The Arctic Athabascan Council is an international treaty organization established to foster a greater understanding of the heritage of the Athapaskan peoples of the Arctic and Subarctic North America and to represent the interests of Athapaskan First Nation governments in the Arctic Council.
Seven Athapaskan leaders from Alaska, Yukon, and the Northwest Territories signed the Council treaty in June 2000. Signatures included Chief Gary Harrison from Chickaloon Village Traditional Council, Chief Patrick Sayler from Healy Lake Traditional Council, Chief Randy Mayo from Stevens Village Tribal Government, Chief Gerald Albert from Northway Tribal Council, Grand Chief Ed Schultz from Council of Yukon First Nations, National Chief Bill Erasmus from Dene Nation, and President George Motin from Métis Nation.
At the Ministerial meeting of the Arctic Council in Barrow, Alaska in October 2000, the Arctic Athabascan Council applied and gained admittance as a permanent member of the council. The Arctic Athabascan Council represents four First Nation government bodies in Alaska: the Chickaloon Village Traditional Council (Nay'Dini'Aa Na), the Healy Lake Traditional Council (Mendas Cha-Ag), the Steven Village Tribal Government Council, and the Northway Tribal Council. On the Canadian side, the Arctic Athabascan Council represents three governing bodies, including the Council of Yukon First Nations, which represents 11 Yukon First Nations, the Dene Nations (Deh Cho First Nations), representing 30 Nations, and the Métis Nations, representing 13 communities. In total, the Arctic Athabascan Council represents approximately 32,000 indigenous peoples of Athapaskan descent from 23 language groups.
Within this umbrella organization, the Métis hold a special position, as their aboriginal rights were not recognized until 1982 (Constitution Act, 1982). The Métis were born from Cree, Ojibway, and Saulteaux women mixing with French, Scottish, Irish, and English men in the early stages of colonization in western Canada. Following the Métis's recognition as a distinct people, the Métis National Council was established in 1983. Within the Arctic Athabascan Council, the Dene Nations also represents some Métis Communities. The permanent office of the AAC is located in Whitehorse, Yukon Territory, Canada, within the administrative headquarters of the Yukon First Nations. The current chairperson is Ed Schultz, the Grand Chief of the Council of Yukon First Nations. The position as a chairperson of the council rotates among representative nations.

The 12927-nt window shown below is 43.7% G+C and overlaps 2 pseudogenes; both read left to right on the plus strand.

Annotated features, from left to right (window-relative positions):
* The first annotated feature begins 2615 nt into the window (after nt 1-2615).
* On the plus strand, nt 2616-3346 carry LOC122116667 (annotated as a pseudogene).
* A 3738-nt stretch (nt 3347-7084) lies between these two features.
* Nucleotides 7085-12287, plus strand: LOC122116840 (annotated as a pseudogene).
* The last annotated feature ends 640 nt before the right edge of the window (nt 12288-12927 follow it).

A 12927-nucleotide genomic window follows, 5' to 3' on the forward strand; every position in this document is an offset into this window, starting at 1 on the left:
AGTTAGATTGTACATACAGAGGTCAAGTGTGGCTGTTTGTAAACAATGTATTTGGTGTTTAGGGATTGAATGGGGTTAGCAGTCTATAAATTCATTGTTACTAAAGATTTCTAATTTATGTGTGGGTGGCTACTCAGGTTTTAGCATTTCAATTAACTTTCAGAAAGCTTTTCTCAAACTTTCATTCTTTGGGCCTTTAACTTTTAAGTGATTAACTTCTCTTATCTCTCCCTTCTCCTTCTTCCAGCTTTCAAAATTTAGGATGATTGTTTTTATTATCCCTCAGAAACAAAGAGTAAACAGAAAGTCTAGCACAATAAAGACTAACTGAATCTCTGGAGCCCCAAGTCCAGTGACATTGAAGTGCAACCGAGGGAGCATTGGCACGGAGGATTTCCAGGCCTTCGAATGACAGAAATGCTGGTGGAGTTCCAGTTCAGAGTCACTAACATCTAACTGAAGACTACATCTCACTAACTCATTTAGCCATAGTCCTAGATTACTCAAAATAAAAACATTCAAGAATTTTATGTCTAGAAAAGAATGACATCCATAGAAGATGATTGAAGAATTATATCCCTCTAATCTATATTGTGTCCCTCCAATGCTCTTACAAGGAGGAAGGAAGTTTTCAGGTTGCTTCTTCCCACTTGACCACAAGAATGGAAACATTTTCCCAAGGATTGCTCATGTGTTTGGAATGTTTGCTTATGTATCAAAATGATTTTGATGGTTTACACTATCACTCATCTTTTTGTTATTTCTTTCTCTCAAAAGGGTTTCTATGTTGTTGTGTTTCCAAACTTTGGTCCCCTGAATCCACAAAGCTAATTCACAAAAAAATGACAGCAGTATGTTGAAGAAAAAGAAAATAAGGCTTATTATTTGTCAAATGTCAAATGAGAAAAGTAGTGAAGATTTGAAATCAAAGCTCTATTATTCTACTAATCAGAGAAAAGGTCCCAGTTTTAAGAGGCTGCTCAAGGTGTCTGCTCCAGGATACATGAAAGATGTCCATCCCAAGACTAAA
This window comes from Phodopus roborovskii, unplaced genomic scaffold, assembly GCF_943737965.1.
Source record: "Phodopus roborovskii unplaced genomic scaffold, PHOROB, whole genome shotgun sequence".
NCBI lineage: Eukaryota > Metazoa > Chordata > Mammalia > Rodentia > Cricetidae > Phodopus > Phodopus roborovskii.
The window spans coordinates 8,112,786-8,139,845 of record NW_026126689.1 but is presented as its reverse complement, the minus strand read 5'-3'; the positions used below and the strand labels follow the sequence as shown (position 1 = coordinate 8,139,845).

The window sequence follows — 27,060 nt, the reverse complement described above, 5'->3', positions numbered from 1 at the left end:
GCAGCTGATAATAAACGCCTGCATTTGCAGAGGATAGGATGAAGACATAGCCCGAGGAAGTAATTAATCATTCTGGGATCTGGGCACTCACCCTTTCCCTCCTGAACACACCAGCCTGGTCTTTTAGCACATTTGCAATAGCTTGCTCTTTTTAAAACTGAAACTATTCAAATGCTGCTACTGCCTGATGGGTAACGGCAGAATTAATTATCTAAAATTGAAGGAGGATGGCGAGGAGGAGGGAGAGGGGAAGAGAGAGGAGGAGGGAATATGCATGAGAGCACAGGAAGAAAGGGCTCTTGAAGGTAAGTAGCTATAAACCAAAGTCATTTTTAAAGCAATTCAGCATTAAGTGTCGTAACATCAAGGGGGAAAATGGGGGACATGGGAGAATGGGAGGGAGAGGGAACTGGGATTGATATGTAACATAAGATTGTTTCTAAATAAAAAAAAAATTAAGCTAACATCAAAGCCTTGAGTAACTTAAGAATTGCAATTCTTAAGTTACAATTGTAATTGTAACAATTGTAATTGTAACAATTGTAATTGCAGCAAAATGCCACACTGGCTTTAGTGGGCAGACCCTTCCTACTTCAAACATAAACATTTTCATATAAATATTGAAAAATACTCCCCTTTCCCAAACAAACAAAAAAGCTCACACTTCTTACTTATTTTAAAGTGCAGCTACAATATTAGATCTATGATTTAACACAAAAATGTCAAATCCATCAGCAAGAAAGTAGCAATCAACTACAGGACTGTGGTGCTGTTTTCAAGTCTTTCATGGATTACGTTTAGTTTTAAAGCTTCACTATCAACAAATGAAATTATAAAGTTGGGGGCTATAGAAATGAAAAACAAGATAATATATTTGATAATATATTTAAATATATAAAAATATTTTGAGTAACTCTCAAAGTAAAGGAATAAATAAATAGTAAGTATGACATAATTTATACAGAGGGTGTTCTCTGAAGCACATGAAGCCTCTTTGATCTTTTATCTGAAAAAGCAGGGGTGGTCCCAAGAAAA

According to the council, the traditionally occupied area of the Athapaskan peoples stretches across three million square kilometers and includes Alaska, the Yukon, the Northwest Territories, and includes parts of British Colombia, Alberta, Saskatchewan, and Manitoba. Today, most Athapaskan peoples live in Alaska, Yukon, NorthWest Territories, and Manitoba. This vast Arctic and Subarctic landscape includes three of North America's largest river systems: the Mackenzie, Yukon, and Churchill rivers. The district of Athapaska includes areas of tundra and taiga, as well as high mountains, Mt McKinley, and Mt Logan. Ancestors of the Athapaskan peoples were semino-madic hunters who existed on a diet of caribou, moose, beaver, rabbit, and fish. Most of the Athapaskan peoples are inland people—taiga and tundra dwellers, with the exception of South Central Alaska (Tanana and Eyak) and the Hudson Bay (Chipweyan).
The Council is committed to environmental issues closely connected to the preservation of Athapaskan cultures and lifestyles. It is a member of the organization Canadian Arctic Indigenous Peoples Against Persistent Organic Pollutants (CAIPAP), which focuses on the preservation of northern ecosystems and the long-term effects of persistent organic pollutants (POPs) on northern indigenous peoples.
See also Arctic Council; Persistent Organic Pollutants (POPs)
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